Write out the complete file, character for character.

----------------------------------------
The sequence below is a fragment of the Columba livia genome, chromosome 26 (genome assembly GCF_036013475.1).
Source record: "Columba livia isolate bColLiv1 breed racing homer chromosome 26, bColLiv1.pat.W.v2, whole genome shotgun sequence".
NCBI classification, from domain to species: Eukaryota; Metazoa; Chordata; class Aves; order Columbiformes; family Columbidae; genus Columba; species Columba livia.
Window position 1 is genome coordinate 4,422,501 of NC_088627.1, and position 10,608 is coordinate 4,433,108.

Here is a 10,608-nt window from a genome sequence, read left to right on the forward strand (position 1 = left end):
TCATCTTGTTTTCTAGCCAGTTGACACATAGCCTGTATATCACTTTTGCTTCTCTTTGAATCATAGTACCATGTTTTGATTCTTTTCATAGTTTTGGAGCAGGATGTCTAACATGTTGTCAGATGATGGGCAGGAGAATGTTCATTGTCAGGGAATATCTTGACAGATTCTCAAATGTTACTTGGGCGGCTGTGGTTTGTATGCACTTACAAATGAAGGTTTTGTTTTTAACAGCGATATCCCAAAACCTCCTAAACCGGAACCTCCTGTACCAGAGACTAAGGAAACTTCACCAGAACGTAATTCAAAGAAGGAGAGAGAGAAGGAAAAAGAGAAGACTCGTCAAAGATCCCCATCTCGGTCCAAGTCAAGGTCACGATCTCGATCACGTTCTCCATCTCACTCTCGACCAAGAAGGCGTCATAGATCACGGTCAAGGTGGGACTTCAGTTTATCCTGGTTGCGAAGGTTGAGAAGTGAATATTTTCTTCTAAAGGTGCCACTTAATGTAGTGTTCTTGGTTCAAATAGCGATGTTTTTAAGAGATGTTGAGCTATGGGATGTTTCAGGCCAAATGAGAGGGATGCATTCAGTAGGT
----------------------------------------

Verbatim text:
The sequence below is a fragment of the Columba livia genome, chromosome 26 (genome assembly GCF_036013475.1).
Source record: "Columba livia isolate bColLiv1 breed racing homer chromosome 26, bColLiv1.pat.W.v2, whole genome shotgun sequence".
NCBI classification, from domain to species: Eukaryota; Metazoa; Chordata; class Aves; order Columbiformes; family Columbidae; genus Columba; species Columba livia.
Window position 1 is genome coordinate 4,422,501 of NC_088627.1, and position 10,608 is coordinate 4,433,108.

Here is a 10,608-nt window from a genome sequence, read left to right on the forward strand (position 1 = left end):
TCATCTTGTTTTCTAGCCAGTTGACACATAGCCTGTATATCACTTTTGCTTCTCTTTGAATCATAGTACCATGTTTTGATTCTTTTCATAGTTTTGGAGCAGGATGTCTAACATGTTGTCAGATGATGGGCAGGAGAATGTTCATTGTCAGGGAATATCTTGACAGATTCTCAAATGTTACTTGGGCGGCTGTGGTTTGTATGCACTTACAAATGAAGGTTTTGTTTTTAACAGCGATATCCCAAAACCTCCTAAACCGGAACCTCCTGTACCAGAGACTAAGGAAACTTCACCAGAACGTAATTCAAAGAAGGAGAGAGAGAAGGAAAAAGAGAAGACTCGTCAAAGATCCCCATCTCGGTCCAAGTCAAGGTCACGATCTCGATCACGTTCTCCATCTCACTCTCGACCAAGAAGGCGTCATAGATCACGGTCAAGGTGGGACTTCAGTTTATCCTGGTTGCGAAGGTTGAGAAGTGAATATTTTCTTCTAAAGGTGCCACTTAATGTAGTGTTCTTGGTTCAAATAGCGATGTTTTTAAGAGATGTTGAGCTATGGGATGTTTCAGGCCAAATGAGAGGGATGCATTCAGTAGGT